Tema, Sept. 10, GNA - Mr Francis Johnny Amegayibor, former Board member of Drivers and Vehicles License Authority (DVLA) has charged stakeholders in the automobile industry, drivers unions, and security to develop a new road safety culture to help reduce accidents.
“Road Safety Culture involves developing clear and simple to understand values, beliefs, and attitudes that influence road users’ behavours and stakeholder actions.
“Creating a positive safety culture is integral to helping our nation move toward a highway system with no fatalities,” Mr Amegayibor, who is also a Former Treasurer of the Ghana Automobile Distribution Association (GADA), stated at the Tema Office of the Ghana News Agency and the Tema MTTD Road Safety Campaign platform.
Mr Amegayibor who is also a former General Manager of Sliver Star Auto Limited said, road accidents had become very common in the country, so there was the need for holistic effort to reduce it, through development of new culture.
He stated that, studies in the automobile industry indicated that lack of regular vehicular maintenance and service accounted for some of the road accidents, due to the poor vehicular maintenance culture.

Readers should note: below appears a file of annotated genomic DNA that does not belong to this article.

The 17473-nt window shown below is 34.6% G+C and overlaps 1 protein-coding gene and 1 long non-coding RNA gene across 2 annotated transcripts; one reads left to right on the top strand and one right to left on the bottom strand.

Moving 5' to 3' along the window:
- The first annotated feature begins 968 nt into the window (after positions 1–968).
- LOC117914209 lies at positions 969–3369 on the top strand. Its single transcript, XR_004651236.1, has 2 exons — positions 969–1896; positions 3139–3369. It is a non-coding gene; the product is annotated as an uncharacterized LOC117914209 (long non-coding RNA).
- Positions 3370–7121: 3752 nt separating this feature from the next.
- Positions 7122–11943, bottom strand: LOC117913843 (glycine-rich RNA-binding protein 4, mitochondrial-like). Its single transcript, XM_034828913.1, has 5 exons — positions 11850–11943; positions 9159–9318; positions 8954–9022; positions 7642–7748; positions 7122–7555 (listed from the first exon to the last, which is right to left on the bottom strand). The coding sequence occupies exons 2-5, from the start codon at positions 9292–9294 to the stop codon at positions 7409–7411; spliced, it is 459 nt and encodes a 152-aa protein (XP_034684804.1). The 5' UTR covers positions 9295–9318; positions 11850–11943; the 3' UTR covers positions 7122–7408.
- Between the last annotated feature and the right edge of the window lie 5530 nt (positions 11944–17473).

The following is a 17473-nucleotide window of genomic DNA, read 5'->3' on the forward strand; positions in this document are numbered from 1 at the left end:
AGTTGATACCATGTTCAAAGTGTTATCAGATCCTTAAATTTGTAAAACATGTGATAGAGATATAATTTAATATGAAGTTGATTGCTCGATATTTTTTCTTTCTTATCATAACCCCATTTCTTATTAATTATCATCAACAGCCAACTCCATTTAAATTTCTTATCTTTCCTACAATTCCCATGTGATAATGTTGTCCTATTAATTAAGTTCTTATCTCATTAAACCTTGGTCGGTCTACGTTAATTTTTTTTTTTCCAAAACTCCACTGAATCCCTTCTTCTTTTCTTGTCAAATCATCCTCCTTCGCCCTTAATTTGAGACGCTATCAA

He noted that, people ignored what they described as minor faults on their vehicles.
Mr Francis Ameyibor, Tema Regional Manager of GNA, said road accidents were sometimes caused by human factor, nature of the road or condition of the vehicle; all the three factors must work together to make the road safe, “we cannot ignore any of these factors”.
He said “sometimes, drivers don’t even understand the vehicle that they are driving, modern vehicles behave like human beings, they talk to you through mechanical means, warn and alert you of any challenges it is going through but if you ignore it, then you face the consequence on the road.”
Mr Ameyibor said the Tema GNA and MTTD Road Safety Project seeks to create consistent and systematic weekly awareness advocacy on the need to be cautious on the road as a user.
It also seeks to educate all road users of their respective responsibilities, and sensitize drivers especially of the tenets of road safety regulations, rules and laws.
As part of the discussion there was a practical demonstration of the components of tyres, year of manufacture, expiry date on the tyres, and the proper pressure for each tyre.
MTTD accident data for the first half of the year indicated that out of a total of 637 road crashes 445 were private vehicles.
In the first quarter, out of 344 road crashes private vehicles recorded 248 and in the second quarter out of 293 crashes private vehicles recorded 197.
In the first quarter 99 motorcycles were involved in accidents; while in the second quarter the number was 83.